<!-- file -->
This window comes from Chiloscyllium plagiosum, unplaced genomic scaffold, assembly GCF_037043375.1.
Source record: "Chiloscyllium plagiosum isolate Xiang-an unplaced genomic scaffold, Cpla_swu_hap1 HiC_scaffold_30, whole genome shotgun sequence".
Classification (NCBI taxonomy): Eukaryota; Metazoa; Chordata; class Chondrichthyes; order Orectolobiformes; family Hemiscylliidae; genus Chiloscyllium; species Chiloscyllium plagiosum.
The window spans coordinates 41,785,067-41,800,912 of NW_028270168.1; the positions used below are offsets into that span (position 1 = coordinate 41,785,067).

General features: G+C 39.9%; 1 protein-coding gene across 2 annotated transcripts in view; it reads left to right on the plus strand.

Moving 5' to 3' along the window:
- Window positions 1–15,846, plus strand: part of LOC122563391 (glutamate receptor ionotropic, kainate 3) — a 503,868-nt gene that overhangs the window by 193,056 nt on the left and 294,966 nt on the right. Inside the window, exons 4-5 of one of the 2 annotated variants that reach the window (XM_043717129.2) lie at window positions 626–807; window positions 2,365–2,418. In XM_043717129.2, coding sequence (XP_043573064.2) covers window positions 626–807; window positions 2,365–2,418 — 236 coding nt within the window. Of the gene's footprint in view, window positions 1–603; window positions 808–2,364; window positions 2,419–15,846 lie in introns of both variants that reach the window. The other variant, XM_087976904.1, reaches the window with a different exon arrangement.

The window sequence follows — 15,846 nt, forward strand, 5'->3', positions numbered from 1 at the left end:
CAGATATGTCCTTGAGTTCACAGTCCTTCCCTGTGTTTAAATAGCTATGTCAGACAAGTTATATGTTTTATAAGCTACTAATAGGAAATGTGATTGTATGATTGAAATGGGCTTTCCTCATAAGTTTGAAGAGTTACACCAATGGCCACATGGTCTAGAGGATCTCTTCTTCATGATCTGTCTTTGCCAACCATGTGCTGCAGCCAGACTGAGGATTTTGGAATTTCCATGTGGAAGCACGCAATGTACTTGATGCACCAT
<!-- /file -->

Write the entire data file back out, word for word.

This window comes from Chiloscyllium plagiosum, unplaced genomic scaffold, assembly GCF_037043375.1.
Source record: "Chiloscyllium plagiosum isolate Xiang-an unplaced genomic scaffold, Cpla_swu_hap1 HiC_scaffold_30, whole genome shotgun sequence".
Classification (NCBI taxonomy): Eukaryota; Metazoa; Chordata; class Chondrichthyes; order Orectolobiformes; family Hemiscylliidae; genus Chiloscyllium; species Chiloscyllium plagiosum.
The window spans coordinates 41,785,067-41,800,912 of NW_028270168.1; the positions used below are offsets into that span (position 1 = coordinate 41,785,067).

General features: G+C 39.9%; 1 protein-coding gene across 2 annotated transcripts in view; it reads left to right on the plus strand.

Moving 5' to 3' along the window:
- Window positions 1–15,846, plus strand: part of LOC122563391 (glutamate receptor ionotropic, kainate 3) — a 503,868-nt gene that overhangs the window by 193,056 nt on the left and 294,966 nt on the right. Inside the window, exons 4-5 of one of the 2 annotated variants that reach the window (XM_043717129.2) lie at window positions 626–807; window positions 2,365–2,418. In XM_043717129.2, coding sequence (XP_043573064.2) covers window positions 626–807; window positions 2,365–2,418 — 236 coding nt within the window. Of the gene's footprint in view, window positions 1–603; window positions 808–2,364; window positions 2,419–15,846 lie in introns of both variants that reach the window. The other variant, XM_087976904.1, reaches the window with a different exon arrangement.

The window sequence follows — 15,846 nt, forward strand, 5'->3', positions numbered from 1 at the left end:
CAGATATGTCCTTGAGTTCACAGTCCTTCCCTGTGTTTAAATAGCTATGTCAGACAAGTTATATGTTTTATAAGCTACTAATAGGAAATGTGATTGTATGATTGAAATGGGCTTTCCTCATAAGTTTGAAGAGTTACACCAATGGCCACATGGTCTAGAGGATCTCTTCTTCATGATCTGTCTTTGCCAACCATGTGCTGCAGCCAGACTGAGGATTTTGGAATTTCCATGTGGAAGCACGCAATGTACTTGATGCACCAT